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Life after legends: Coping in the post-Jeter/Rivera Era

Legendary players are one of a kind, but sometimes things just have a way of working themselves out.

"Hey, I think we're pretty good at this baseball thing"
"Hey, I think we're pretty good at this baseball thing"
Patrick McDermott/Getty Images

The thing about legends is that they’re irreplaceable. If they could be easily replaced they wouldn’t be legends, would they? And this goes beyond just sports; anyone considered a living legend is hard to even follow, let alone replace. There really may not be much more to it. However, just because these living legends are no longer with the team doesn’t mean that fans have to go on just missing those players. Sometimes, fans can just luck out and have people come in who help fill the void. In case it was not clear yet, life after Derek Jeter and Mariano Rivera hasn’t been too bad for the New York Yankees and their fans.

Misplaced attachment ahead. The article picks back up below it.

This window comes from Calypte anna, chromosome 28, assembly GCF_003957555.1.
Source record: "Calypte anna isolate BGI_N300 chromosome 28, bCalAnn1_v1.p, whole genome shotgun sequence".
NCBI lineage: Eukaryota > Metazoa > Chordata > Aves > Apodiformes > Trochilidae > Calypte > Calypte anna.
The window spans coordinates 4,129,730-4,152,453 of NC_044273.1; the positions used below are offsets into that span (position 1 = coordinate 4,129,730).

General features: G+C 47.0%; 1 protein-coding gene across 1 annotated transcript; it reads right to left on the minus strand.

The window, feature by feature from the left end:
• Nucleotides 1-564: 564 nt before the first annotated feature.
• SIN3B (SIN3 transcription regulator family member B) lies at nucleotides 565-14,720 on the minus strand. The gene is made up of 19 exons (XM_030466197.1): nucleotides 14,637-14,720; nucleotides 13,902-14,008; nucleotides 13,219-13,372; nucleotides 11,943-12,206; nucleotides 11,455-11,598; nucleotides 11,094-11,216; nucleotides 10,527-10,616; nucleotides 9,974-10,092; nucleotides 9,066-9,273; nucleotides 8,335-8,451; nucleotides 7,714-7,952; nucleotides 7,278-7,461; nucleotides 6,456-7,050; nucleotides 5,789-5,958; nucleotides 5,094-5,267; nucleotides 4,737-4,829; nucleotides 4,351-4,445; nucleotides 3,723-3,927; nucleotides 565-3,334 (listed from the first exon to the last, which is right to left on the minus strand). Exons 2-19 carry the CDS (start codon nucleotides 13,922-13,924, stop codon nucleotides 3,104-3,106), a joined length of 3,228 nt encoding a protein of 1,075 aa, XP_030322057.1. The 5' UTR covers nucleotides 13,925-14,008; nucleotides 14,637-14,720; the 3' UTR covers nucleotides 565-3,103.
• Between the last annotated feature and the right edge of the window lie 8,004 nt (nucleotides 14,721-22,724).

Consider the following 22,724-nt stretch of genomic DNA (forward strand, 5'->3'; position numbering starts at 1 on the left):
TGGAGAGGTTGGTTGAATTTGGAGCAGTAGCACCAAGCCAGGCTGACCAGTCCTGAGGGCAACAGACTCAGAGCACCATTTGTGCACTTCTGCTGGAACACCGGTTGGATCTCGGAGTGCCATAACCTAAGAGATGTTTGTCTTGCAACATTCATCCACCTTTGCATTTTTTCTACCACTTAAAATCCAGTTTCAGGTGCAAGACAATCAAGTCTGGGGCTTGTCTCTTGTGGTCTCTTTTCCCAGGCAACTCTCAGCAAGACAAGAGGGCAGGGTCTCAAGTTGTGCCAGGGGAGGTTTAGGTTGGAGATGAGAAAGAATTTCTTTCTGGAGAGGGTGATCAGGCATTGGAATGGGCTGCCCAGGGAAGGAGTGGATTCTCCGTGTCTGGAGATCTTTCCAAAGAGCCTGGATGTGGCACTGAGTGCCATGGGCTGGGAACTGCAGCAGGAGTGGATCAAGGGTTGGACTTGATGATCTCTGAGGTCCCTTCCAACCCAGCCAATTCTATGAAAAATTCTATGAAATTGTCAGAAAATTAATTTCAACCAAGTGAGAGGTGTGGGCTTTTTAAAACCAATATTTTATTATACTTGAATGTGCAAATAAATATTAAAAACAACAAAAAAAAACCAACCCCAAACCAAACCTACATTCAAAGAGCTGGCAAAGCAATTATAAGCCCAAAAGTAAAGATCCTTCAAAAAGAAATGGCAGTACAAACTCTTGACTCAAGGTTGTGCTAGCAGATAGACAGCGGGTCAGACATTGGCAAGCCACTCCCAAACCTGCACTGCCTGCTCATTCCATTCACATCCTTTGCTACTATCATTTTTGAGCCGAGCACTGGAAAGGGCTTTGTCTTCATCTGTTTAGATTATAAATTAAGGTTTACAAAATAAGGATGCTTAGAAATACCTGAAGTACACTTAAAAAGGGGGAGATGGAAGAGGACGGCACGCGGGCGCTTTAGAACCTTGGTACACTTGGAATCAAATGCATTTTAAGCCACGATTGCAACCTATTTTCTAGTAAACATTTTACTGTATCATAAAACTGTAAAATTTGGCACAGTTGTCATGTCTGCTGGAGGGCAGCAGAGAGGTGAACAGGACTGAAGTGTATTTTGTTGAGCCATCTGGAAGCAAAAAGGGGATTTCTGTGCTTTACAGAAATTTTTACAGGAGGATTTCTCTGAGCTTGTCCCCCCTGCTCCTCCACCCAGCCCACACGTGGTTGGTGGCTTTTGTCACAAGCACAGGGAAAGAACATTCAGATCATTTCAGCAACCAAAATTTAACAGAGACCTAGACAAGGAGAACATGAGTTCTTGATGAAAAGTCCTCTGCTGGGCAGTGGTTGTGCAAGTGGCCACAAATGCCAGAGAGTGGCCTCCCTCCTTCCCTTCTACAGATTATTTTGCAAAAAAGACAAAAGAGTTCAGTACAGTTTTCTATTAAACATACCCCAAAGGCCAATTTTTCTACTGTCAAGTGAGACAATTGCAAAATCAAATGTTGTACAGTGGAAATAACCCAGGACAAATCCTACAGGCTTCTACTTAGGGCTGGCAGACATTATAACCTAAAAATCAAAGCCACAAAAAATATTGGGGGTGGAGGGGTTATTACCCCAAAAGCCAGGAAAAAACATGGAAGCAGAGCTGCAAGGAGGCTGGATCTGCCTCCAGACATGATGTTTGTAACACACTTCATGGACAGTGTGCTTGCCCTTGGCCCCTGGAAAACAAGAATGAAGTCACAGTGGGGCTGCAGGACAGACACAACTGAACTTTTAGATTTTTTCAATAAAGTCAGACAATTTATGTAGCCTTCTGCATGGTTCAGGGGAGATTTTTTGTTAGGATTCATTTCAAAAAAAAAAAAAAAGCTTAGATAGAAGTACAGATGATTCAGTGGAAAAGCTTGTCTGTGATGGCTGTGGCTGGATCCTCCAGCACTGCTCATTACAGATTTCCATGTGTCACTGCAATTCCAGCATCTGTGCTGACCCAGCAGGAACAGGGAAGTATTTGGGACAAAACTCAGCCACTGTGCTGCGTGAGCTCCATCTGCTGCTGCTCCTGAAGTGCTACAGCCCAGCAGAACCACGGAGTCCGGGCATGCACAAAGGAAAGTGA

Yes there are other great Yankees that recently retired in Andy Pettitte and Jorge Posada, but those two do not mean to the Yankees what Jeter and Rivera mean to the franchise. This is not a knock on Pettitte or Posada, heck Pettitte is my all-time favorite pitcher, and who doesn’t love Posada? But I think most fans can agree that Jeter and Rivera are at the top of the mountain with other Yankee legends. I was at both of their last games (ok technically I was at Jeter’s last home game, but who are we kidding? It was his last game and you can’t convince me otherwise), and I’ll tell you I was a wreck. Emotions were all over the place, and I had no idea how I would welcome anybody who tried to take the jobs of these two players. And to be honest, I did not envy the guys who would be charged with the task.